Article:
The simplicity of flat cable with its parallel conductor geometry eliminates many of the common sources of wiring error and malfunction. Registration of the conductors is one-to-one with the terminating connector or board so that proper contact assignment is almost automatic.
The use of flat cable often eliminates much of the conventional wire weight. Such things as redundant insulating materials, fillers and tapes are not required. In addition, the composite flat cable construction is so mechanically strong that it is not necessary to have large conductors for strength. The copper cross-section can thus be reduced to what's required to carry the current load or to satisfy voltage drop requirements.
Eliminating unnecessary insulating, fillers and tapes reduces the bulk and physical volume of flat cables. In addition, their low profile enables them to hug surfaces and take advantage of tight, or normally-unused space. A rectangular cross-section allows flat cables to stack, or layer, with almost no wasted dead space between cables, providing maximum conductor density for a given volume.
Flat cable is extremely flexible when bent in the plane of its thin cross-section. This flexibility has been utilized in applications where continuous or high flexing is necessary, e.g. drawers, doors, rotating arms, etc.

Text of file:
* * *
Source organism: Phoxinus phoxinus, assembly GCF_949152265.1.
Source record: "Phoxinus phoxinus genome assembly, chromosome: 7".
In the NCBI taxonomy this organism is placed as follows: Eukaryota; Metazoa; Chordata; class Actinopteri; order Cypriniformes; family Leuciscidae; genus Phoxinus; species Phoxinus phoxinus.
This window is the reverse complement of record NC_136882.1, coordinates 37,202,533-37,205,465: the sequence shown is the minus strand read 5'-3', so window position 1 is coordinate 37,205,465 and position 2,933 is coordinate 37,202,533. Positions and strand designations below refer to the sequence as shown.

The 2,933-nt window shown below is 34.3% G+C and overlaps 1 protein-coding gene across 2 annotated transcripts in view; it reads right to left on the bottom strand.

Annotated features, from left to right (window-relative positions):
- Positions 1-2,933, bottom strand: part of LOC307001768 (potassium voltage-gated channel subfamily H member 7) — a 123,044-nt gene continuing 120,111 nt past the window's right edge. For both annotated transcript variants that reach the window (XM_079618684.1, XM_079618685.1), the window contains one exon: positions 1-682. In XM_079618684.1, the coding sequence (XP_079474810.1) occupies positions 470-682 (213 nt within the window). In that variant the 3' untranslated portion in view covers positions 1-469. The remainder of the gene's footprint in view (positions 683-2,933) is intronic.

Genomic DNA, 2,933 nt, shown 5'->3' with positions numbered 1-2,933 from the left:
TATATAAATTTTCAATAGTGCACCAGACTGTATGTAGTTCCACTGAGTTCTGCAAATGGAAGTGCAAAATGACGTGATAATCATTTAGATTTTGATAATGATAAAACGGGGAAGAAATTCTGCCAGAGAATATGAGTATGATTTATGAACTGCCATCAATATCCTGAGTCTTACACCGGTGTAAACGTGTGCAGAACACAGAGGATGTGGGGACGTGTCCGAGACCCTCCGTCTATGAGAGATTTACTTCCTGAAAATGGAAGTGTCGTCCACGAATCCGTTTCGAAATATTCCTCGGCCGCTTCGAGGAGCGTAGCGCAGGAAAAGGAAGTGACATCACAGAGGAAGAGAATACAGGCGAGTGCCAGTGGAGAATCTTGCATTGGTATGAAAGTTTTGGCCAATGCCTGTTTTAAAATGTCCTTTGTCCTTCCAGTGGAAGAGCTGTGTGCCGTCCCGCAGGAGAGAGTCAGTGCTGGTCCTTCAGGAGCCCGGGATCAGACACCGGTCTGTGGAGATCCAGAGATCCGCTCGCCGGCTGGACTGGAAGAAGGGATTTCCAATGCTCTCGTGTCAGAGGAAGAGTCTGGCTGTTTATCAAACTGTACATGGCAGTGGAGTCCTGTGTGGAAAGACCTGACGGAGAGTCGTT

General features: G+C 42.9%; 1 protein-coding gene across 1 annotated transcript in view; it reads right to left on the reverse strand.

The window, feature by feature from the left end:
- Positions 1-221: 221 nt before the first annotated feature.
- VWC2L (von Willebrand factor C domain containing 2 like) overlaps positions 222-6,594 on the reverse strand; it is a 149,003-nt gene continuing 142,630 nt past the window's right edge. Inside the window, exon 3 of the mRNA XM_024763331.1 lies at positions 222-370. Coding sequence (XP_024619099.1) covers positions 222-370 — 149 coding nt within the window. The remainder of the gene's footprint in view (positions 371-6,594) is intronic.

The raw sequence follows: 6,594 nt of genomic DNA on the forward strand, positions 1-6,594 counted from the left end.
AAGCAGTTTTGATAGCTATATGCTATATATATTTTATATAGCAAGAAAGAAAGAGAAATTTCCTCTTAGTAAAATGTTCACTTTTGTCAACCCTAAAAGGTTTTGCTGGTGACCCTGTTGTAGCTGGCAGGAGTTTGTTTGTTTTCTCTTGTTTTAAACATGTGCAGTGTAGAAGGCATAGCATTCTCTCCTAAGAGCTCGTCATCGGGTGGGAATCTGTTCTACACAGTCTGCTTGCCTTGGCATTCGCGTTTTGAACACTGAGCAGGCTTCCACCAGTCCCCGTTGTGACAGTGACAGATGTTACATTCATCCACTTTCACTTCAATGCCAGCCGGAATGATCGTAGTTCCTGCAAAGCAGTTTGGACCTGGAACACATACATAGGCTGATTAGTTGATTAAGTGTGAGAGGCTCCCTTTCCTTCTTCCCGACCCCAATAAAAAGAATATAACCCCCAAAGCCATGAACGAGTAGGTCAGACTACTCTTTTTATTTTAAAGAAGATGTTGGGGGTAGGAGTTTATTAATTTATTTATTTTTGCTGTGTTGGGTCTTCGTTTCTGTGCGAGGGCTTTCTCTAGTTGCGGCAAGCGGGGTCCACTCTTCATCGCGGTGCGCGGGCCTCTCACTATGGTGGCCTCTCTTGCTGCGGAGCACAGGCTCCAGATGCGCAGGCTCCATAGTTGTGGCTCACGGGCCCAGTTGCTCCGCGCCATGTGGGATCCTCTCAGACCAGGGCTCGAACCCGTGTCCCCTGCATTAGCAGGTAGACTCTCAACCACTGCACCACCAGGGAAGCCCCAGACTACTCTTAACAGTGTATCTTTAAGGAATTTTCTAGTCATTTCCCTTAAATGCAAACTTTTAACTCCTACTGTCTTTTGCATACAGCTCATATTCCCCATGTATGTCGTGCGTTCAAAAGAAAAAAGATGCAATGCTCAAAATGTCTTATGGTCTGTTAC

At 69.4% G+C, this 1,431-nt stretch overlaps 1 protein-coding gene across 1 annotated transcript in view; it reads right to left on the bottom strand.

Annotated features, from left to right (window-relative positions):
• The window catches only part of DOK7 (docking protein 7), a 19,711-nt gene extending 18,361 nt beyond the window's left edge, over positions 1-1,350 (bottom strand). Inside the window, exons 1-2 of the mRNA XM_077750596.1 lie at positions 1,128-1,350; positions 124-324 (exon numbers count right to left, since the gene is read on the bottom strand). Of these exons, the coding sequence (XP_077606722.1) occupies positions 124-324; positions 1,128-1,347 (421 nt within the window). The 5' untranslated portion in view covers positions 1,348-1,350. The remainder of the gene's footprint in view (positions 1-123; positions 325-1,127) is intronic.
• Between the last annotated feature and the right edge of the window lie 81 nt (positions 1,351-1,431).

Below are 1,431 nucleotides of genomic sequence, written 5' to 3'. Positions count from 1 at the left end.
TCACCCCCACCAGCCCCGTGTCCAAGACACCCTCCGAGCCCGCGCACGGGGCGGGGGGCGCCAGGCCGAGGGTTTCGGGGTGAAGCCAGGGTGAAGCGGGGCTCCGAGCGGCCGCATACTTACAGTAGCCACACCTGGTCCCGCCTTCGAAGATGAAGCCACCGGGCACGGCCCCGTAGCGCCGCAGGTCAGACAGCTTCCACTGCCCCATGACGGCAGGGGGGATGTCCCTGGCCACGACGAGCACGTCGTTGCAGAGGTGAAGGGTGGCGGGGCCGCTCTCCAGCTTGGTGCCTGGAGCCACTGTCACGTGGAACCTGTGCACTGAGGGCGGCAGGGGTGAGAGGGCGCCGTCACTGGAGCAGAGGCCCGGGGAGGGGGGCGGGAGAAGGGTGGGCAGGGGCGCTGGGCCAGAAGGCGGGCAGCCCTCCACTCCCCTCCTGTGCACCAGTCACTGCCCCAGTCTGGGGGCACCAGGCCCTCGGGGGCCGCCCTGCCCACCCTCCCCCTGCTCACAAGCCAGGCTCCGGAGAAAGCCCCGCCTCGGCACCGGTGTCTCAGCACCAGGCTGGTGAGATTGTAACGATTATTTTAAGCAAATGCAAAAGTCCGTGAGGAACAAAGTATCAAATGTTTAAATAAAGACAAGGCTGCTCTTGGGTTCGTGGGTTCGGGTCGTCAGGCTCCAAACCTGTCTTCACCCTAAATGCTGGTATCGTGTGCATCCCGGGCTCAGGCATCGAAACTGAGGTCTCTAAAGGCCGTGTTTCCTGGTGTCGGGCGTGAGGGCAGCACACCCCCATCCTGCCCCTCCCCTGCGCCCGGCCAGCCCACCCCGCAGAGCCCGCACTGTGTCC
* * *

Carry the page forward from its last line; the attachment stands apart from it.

Strength is enhanced by the fact that all conductors and insulation equally share tensile loads.
Because the conductor spacing is fixed and the geometry of the cable is constant, the electrical characteristics, such as impedance, capacitance, inductance, time delay, crosstalk and attenuation, are consistent.
Flat cables have greater surface-to-volume ratio than their round cable counterparts, consequently having higher efficiency in dissipating heat. This allows a higher current level for a given temperature rise and conductor cross-section.
Due to the conductors having the exact physical and electrical length, along with a continuous and consistent dielectric, time delays between signals within a given flat cable are minimized.
The cabling density achievable using flat cable is superior to that using conventional cable because of the high wire-to-cable cross-sectional density. Layers of flat cable are more effectively packed for higher conductor density than round cable.
Flat cable folds and bends readily, conforms to the mounting area, fastens easily with clamps, adhesive, or double-faced tape, and eliminated the installation and lacing difficulties associated with round wire cabling. Visible conductor in a fixed position within the dielectric simplify coding, inspection and circuit tracing.